Researchers Study Living Fish to Gain Insight Into Fossil Record
Arguably one of the most significant events in the history of life on Earth occurred when the first vertebrates walked on land. The date when types of prehistoric fish made the move to land and began the evolutionary journey that would lead to the tetrapods keeps changing in the light of new fossil discoveries. Tetrapods are vertebrates, this group includes the amphibians, reptiles, birds and mammals and that means, we are tetrapods too. One of the most important fossil discoveries in recent years, was made in a limestone quarry in Poland. On one stone slab scientists discovered strange track-like marks about fifteen centimetres wide. These were controversially interpreted as having been made by the limbs of an animal capable of moving around on land. It was envisaged that whatever strange creature made these marks, it must have been more than two metres long. This trace fossil suggests that the first animals walked on land around 400-395 million years ago, some thirty-five million years earlier than previously thought.
To read more about this Polish discovery: Clues to the First Land Animals?
A team of researchers from McGill University (Montreal, Canada), have turned to a living fish in order to gain a better understanding of the evolutionary changes that must have taken place to allow certain types of fish such as the sarcopterygians to adapt to a more terrestrial lifestyle. If, sometime around 400 million years ago (Lower Devonian Epoch), a group of fish began exploring terrestrial environments, the first stage on the long evolutionary journey to the tetrapods, how did these fish do it? What changes to their bodies and fins took place to allow them to adapt to this new habitat? Helping to answer these questions was the aim of the research team at McGill University and to do this they turned to a living (extant) fish called Polypterus.
Little Fish Takes Part in “Ground Breaking” Experiments
A giant leap for fish-kind!
Picture credit: McGill University
There are ten or so species in the Polypterus genus, as far as we at Everything Dinosaur know, they are all African and freshwater fish. Polypterus is the only vertebrate known to science that possesses lungs and is capable of breathing air but has no trachea. These little fish have been studied for more than one hundred and fifty years, Thomas Huxley no less was involved in some of the earliest research. He placed them in the Order Crossopterygii, now regarded as a synonym of the Sarcopterygii – although this classification has now been largely disproved. The first successful domestic breeding programme commenced in 2005, this paved the way for laboratory studies.
The McGill team in collaboration with the University of Ottawa, studied Polypterus fish to show what might have happened when fish first attempted to walk out of the water. These air breathing fish can “walk” on land, (really it is a bit of shuffle), but they do superficially resemble Devonian sarcopterygians, (hence Huxley’s classification). The scientists raised juvenile Polypterus on land for nearly a year, with an aim of revealing how these “terrestrialised” fish looked and moved when compared to Polypterus specimens raised in a more normal environment.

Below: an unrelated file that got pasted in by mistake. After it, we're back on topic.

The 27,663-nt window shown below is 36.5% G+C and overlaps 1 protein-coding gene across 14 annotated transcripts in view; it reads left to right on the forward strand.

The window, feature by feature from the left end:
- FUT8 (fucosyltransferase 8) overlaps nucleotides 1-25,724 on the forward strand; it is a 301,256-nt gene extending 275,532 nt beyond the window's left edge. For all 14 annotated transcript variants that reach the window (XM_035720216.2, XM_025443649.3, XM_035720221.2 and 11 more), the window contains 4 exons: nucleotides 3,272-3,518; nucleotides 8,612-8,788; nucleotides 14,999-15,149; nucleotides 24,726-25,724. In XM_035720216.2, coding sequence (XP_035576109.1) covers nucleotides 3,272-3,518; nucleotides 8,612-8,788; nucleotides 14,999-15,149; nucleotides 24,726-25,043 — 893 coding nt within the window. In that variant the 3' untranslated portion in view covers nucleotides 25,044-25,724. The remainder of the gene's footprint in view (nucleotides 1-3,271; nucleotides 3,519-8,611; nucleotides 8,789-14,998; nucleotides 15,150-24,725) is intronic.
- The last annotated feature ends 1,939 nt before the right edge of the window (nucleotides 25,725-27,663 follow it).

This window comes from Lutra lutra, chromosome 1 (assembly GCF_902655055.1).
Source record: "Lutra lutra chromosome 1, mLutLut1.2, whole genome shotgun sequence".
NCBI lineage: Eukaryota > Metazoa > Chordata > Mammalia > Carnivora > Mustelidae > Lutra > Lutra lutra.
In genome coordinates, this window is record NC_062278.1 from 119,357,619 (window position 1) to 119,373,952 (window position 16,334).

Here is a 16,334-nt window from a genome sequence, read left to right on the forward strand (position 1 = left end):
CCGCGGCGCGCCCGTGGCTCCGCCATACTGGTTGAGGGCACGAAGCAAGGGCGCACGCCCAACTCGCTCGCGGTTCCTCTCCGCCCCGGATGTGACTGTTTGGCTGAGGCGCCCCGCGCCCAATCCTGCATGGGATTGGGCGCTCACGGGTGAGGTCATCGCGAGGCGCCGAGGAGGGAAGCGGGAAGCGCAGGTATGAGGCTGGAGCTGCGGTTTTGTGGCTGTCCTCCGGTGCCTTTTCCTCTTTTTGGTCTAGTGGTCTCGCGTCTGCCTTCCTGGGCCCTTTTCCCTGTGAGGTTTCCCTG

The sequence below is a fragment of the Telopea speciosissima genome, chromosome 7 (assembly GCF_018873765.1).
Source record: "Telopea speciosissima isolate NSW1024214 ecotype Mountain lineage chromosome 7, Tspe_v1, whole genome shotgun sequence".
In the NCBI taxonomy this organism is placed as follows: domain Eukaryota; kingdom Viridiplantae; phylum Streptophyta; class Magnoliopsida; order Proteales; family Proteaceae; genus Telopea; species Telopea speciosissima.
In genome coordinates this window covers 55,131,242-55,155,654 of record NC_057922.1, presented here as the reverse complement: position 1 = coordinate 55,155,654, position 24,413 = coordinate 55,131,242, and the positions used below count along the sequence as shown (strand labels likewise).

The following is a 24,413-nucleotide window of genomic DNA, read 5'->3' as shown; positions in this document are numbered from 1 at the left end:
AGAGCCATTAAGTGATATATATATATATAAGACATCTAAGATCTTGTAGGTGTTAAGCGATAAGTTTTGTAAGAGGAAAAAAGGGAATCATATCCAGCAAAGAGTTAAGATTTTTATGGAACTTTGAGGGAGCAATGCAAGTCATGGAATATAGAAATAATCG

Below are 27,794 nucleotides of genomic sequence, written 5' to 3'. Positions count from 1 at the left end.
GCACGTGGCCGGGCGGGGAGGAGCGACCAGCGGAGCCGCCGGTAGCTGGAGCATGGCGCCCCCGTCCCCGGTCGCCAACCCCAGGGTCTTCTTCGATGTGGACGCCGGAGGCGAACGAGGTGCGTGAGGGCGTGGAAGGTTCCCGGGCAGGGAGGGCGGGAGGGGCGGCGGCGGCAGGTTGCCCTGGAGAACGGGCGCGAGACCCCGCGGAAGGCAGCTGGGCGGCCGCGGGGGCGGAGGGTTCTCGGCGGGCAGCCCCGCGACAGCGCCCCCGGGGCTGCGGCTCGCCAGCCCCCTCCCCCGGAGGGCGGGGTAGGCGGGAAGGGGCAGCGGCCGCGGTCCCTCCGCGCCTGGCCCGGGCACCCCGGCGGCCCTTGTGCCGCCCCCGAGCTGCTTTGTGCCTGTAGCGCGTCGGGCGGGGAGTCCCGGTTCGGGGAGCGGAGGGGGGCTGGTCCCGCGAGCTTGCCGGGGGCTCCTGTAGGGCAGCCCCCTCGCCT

Project leader, Emily Standen, a former McGill University post-doctoral student stated:
“Stressful environmental conditions can often reveal otherwise cryptic anatomical and behavioural variation, a form of developmental plasticity. We wanted to use this mechanism to see what new anatomies and behaviours we could trigger in these fish and see if they match what we know from the fossil record.”
The team discovered that these fish underwent remarkable anatomical and behavioural changes in response to their stressful environment. These fish walked more effectively by placing their fins closer to their bodies, lifted their heads higher and kept their fins from slipping as much as fish that were raised in water.
Polypterus Showed Anatomical and Behavioural Changes
Helping to explain the evolution of tetrapods.
Picture credit: McGill University
Fellow researcher, Trina Du (McGill University PhD student) explained:
“Anatomically, their pectoral skeleton changed to become more elongate with stronger attachments across their chest, possibly to increase support during walking and a reduced contact with the skull to potentially allow greater head or potential neck motion.”
Hans Larsson, Canada Research Chair in Macroevolution at McGill and an Associate Professor at the Redpath Museum added:
“Because many of the anatomical changes mirror the fossil record, we can hypothesise that the behavioural changes we see also reflect what may have occurred when fossil fish first walked with their fins on land.”
The “terrestrialised” Polypterus is unique and provides fresh ideas on how fossil fishes may have used their fins in a terrestrial environment and what evolutionary processes may have been involved. Hans Larsson went onto to say that this experiment was the first example that they were aware of, that demonstrated developmental plasticity may have facilitated a large-scale evolutionary transition, by first accessing new anatomies and behaviours that could later be genetically fixed in the population by natural selection.
The study was conducted by Emily Standen, University of Ottawa, and Hans Larsson, Trina Du at McGill University and supported by the Canada Research Chairs Program, Natural Sciences and Engineering Research Council of Canada (NSERC) and Tomlinson Post-doctoral fellowship. It has been published in the journal “Nature”. Everything Dinosaur acknowledges the help of McGill University in the compilation of this article.